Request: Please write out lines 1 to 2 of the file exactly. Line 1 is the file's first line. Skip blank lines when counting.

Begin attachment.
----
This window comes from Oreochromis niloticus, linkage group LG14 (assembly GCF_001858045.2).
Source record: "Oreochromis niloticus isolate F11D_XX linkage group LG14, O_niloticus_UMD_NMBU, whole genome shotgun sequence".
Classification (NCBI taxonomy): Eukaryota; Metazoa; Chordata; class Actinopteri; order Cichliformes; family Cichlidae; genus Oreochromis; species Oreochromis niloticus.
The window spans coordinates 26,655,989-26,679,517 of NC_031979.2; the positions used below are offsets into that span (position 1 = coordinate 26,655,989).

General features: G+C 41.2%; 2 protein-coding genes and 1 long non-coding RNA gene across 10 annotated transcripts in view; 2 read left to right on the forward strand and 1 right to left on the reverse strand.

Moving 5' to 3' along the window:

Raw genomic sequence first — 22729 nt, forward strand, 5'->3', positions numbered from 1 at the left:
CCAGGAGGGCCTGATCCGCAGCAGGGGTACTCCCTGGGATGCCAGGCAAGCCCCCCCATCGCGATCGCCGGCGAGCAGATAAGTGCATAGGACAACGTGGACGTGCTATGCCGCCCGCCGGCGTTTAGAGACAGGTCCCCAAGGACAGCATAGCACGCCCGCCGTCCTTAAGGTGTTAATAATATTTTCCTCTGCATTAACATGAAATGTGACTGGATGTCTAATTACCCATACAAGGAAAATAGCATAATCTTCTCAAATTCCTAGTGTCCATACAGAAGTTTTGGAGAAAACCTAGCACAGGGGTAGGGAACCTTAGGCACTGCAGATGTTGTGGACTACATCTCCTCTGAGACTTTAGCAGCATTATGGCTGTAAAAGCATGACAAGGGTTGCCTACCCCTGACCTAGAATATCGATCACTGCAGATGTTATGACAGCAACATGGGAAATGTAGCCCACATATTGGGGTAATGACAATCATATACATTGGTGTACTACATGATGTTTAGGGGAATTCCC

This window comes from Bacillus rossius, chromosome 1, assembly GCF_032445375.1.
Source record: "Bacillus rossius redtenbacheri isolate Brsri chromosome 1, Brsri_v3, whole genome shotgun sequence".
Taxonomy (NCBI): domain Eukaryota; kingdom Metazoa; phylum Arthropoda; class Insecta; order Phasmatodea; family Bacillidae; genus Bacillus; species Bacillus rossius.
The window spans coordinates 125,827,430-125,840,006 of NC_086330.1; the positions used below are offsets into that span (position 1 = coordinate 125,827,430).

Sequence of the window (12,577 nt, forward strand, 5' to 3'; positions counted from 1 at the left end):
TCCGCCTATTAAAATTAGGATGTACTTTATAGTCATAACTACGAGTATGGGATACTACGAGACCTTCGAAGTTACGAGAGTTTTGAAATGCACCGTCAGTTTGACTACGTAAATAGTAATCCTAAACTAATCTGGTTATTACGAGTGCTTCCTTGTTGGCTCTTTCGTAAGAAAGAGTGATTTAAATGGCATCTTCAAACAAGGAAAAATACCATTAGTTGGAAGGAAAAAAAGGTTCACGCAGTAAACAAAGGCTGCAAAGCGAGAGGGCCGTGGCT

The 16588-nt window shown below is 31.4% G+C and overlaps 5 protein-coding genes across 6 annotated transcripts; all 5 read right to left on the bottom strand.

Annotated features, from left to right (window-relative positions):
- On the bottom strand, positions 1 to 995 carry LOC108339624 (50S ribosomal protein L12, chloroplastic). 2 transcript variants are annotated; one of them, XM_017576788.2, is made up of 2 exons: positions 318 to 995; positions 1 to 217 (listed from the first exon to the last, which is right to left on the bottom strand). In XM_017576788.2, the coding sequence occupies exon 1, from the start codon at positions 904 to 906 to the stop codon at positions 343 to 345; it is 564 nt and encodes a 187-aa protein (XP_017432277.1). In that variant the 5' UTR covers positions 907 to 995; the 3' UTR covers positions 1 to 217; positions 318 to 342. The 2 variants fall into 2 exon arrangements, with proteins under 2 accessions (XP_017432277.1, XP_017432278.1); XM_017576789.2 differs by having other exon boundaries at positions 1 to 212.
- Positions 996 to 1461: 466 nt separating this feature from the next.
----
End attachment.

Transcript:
This window comes from Oreochromis niloticus, linkage group LG14 (assembly GCF_001858045.2).
Source record: "Oreochromis niloticus isolate F11D_XX linkage group LG14, O_niloticus_UMD_NMBU, whole genome shotgun sequence".